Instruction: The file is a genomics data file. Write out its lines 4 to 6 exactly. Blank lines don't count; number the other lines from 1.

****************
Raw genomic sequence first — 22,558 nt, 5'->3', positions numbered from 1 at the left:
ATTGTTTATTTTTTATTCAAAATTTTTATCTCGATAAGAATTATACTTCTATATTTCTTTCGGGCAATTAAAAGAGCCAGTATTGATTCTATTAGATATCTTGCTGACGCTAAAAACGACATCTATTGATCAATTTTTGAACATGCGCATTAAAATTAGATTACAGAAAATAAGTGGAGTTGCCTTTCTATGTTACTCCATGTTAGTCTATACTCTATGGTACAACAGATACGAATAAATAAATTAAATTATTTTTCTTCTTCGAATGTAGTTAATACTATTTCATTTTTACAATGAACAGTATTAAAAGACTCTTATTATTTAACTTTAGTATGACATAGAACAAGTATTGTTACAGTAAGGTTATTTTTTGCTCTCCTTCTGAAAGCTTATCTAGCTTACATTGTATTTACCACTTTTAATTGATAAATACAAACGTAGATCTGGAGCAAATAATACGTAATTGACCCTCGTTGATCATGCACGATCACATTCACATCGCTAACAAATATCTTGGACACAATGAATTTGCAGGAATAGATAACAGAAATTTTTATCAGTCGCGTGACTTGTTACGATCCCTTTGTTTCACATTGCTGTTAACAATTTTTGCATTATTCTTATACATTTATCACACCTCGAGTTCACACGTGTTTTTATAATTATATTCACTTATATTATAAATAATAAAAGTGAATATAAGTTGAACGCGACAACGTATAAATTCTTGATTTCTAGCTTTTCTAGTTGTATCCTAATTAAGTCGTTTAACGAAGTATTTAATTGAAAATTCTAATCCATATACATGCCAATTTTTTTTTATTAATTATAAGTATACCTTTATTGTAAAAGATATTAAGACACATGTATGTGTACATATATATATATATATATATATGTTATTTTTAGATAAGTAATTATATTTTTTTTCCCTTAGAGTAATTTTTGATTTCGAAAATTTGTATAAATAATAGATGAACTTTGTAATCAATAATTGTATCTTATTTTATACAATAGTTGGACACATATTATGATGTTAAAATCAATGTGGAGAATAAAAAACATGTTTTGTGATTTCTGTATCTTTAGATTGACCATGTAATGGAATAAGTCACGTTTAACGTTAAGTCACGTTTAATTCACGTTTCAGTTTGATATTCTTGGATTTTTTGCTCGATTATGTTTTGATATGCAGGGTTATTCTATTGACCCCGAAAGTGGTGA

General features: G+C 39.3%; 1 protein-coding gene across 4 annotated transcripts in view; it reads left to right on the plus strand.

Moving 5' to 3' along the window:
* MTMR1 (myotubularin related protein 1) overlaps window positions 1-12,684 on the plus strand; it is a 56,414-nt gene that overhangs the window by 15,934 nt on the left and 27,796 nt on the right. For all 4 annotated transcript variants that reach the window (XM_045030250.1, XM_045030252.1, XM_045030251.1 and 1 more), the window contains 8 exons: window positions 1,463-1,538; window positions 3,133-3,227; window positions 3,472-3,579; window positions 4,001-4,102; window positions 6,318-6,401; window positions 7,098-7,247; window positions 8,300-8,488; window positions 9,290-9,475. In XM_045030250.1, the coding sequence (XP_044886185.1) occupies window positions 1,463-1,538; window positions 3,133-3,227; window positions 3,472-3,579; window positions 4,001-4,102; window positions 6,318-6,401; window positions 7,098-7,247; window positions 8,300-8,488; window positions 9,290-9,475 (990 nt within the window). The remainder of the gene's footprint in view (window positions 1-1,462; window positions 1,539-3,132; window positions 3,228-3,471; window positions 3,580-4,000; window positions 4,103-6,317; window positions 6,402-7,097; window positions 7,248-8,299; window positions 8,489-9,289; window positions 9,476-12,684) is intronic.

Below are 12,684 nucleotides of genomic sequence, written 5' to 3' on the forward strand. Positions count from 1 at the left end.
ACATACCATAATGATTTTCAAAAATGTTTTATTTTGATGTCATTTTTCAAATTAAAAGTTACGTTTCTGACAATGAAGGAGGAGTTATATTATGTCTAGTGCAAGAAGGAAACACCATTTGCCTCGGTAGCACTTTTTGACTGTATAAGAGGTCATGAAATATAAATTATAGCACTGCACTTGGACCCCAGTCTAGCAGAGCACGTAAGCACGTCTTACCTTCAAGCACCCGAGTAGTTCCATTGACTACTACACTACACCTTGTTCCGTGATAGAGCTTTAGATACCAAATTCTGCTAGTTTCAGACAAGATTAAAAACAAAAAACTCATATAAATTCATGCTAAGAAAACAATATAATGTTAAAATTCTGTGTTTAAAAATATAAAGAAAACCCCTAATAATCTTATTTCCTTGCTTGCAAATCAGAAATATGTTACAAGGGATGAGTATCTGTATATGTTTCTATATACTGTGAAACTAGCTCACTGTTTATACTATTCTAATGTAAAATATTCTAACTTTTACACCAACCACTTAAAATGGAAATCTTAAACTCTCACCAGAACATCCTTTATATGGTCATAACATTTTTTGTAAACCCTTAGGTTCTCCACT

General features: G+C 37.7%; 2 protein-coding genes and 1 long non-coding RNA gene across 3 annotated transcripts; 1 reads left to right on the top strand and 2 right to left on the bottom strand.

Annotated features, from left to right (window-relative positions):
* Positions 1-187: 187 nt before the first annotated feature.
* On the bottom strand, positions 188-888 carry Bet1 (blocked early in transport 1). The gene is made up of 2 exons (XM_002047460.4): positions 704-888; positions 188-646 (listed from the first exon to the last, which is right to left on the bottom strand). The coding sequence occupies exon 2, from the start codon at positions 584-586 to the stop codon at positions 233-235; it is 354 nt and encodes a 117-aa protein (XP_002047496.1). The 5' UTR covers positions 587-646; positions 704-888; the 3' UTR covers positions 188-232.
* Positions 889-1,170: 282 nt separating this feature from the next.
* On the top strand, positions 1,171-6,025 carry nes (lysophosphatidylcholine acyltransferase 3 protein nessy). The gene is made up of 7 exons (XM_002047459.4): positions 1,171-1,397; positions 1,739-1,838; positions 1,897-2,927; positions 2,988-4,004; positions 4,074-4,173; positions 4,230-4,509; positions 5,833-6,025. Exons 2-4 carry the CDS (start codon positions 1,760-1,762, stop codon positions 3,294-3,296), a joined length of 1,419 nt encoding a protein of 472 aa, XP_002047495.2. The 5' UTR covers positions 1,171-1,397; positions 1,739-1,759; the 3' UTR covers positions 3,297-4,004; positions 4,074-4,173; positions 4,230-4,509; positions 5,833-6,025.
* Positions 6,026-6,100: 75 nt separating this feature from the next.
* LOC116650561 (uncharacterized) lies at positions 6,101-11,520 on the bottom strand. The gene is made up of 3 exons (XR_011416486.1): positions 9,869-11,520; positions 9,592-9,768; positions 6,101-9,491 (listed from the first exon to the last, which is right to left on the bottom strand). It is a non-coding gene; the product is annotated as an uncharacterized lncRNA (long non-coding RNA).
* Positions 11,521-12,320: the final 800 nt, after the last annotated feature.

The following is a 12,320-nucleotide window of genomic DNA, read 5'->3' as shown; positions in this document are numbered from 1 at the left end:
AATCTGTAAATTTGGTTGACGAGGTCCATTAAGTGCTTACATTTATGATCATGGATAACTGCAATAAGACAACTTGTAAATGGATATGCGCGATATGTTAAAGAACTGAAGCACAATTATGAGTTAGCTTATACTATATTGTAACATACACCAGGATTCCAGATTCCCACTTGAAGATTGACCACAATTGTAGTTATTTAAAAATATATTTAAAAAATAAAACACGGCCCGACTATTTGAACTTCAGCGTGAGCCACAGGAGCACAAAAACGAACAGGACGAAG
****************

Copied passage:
Moving 5' to 3' along the window:
* MTMR1 (myotubularin related protein 1) overlaps window positions 1-12,684 on the plus strand; it is a 56,414-nt gene that overhangs the window by 15,934 nt on the left and 27,796 nt on the right. For all 4 annotated transcript variants that reach the window (XM_045030250.1, XM_045030252.1, XM_045030251.1 and 1 more), the window contains 8 exons: window positions 1,463-1,538; window positions 3,133-3,227; window positions 3,472-3,579; window positions 4,001-4,102; window positions 6,318-6,401; window positions 7,098-7,247; window positions 8,300-8,488; window positions 9,290-9,475. In XM_045030250.1, the coding sequence (XP_044886185.1) occupies window positions 1,463-1,538; window positions 3,133-3,227; window positions 3,472-3,579; window positions 4,001-4,102; window positions 6,318-6,401; window positions 7,098-7,247; window positions 8,300-8,488; window positions 9,290-9,475 (990 nt within the window). The remainder of the gene's footprint in view (window positions 1-1,462; window positions 1,539-3,132; window positions 3,228-3,471; window positions 3,580-4,000; window positions 4,103-6,317; window positions 6,402-7,097; window positions 7,248-8,299; window positions 8,489-9,289; window positions 9,476-12,684) is intronic.

Below are 12,684 nucleotides of genomic sequence, written 5' to 3' on the forward strand. Positions count from 1 at the left end.